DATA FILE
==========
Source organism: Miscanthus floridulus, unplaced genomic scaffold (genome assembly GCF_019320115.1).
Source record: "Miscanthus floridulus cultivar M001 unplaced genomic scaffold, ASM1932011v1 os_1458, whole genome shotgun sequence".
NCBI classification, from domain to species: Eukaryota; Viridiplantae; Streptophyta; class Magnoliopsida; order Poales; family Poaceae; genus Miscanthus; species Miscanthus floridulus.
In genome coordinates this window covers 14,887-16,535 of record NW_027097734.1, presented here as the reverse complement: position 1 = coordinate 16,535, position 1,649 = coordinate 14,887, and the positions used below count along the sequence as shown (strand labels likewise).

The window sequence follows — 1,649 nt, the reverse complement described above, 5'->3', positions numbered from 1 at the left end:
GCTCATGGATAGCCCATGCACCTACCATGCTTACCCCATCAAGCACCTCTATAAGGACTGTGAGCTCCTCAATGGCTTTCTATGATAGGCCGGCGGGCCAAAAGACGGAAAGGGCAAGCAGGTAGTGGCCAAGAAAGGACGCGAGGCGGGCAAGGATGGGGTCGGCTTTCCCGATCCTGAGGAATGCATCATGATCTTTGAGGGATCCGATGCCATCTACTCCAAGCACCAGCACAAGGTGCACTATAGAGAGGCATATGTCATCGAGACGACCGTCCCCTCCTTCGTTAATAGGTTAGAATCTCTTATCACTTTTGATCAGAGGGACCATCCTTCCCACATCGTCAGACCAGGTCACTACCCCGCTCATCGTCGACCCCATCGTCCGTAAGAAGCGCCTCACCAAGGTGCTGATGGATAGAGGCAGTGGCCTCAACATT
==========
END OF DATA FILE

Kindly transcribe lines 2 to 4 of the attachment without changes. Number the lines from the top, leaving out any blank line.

Source record: "Miscanthus floridulus cultivar M001 unplaced genomic scaffold, ASM1932011v1 os_1458, whole genome shotgun sequence".
NCBI classification, from domain to species: Eukaryota; Viridiplantae; Streptophyta; class Magnoliopsida; order Poales; family Poaceae; genus Miscanthus; species Miscanthus floridulus.
In genome coordinates this window covers 14,887-16,535 of record NW_027097734.1, presented here as the reverse complement: position 1 = coordinate 16,535, position 1,649 = coordinate 14,887, and the positions used below count along the sequence as shown (strand labels likewise).